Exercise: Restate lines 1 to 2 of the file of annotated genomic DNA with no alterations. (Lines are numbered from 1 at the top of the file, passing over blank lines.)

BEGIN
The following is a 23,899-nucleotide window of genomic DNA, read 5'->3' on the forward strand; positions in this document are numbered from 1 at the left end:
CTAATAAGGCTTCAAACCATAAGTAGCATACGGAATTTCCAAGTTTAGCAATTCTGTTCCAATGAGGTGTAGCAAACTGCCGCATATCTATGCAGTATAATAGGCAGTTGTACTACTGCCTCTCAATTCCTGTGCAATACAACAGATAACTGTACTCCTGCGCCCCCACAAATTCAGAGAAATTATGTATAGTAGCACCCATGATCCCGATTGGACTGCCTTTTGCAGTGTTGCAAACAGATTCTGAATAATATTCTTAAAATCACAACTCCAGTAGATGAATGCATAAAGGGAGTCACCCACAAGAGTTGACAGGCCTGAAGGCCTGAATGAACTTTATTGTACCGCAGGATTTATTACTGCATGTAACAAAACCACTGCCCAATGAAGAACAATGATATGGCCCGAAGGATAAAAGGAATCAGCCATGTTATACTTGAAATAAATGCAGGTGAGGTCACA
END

The following is a 23,899-nucleotide window of genomic DNA, read 5'->3' on the forward strand; positions in this document are numbered from 1 at the left end:
CTAATAAGGCTTCAAACCATAAGTAGCATACGGAATTTCCAAGTTTAGCAATTCTGTTCCAATGAGGTGTAGCAAACTGCCGCATATCTATGCAGTATAATAGGCAGTTGTACTACTGCCTCTCAATTCCTGTGCAATACAACAGATAACTGTACTCCTGCGCCCCCACAAATTCAGAGAAATTATGTATAGTAGCACCCATGATCCCGATTGGACTGCCTTTTGCAGTGTTGCAAACAGATTCTGAATAATATTCTTAAAATCACAACTCCAGTAGATGAATGCATAAAGGGAGTCACCCACAAGAGTTGACAGGCCTGAAGGCCTGAATGAACTTTATTGTACCGCAGGATTTATTACTGCATGTAACAAAACCACTGCCCAATGAAGAACAATGATATGGCCCGAAGGATAAAAGGAATCAGCCATGTTATACTTGAAATAAATGCAGGTGAGGTCACA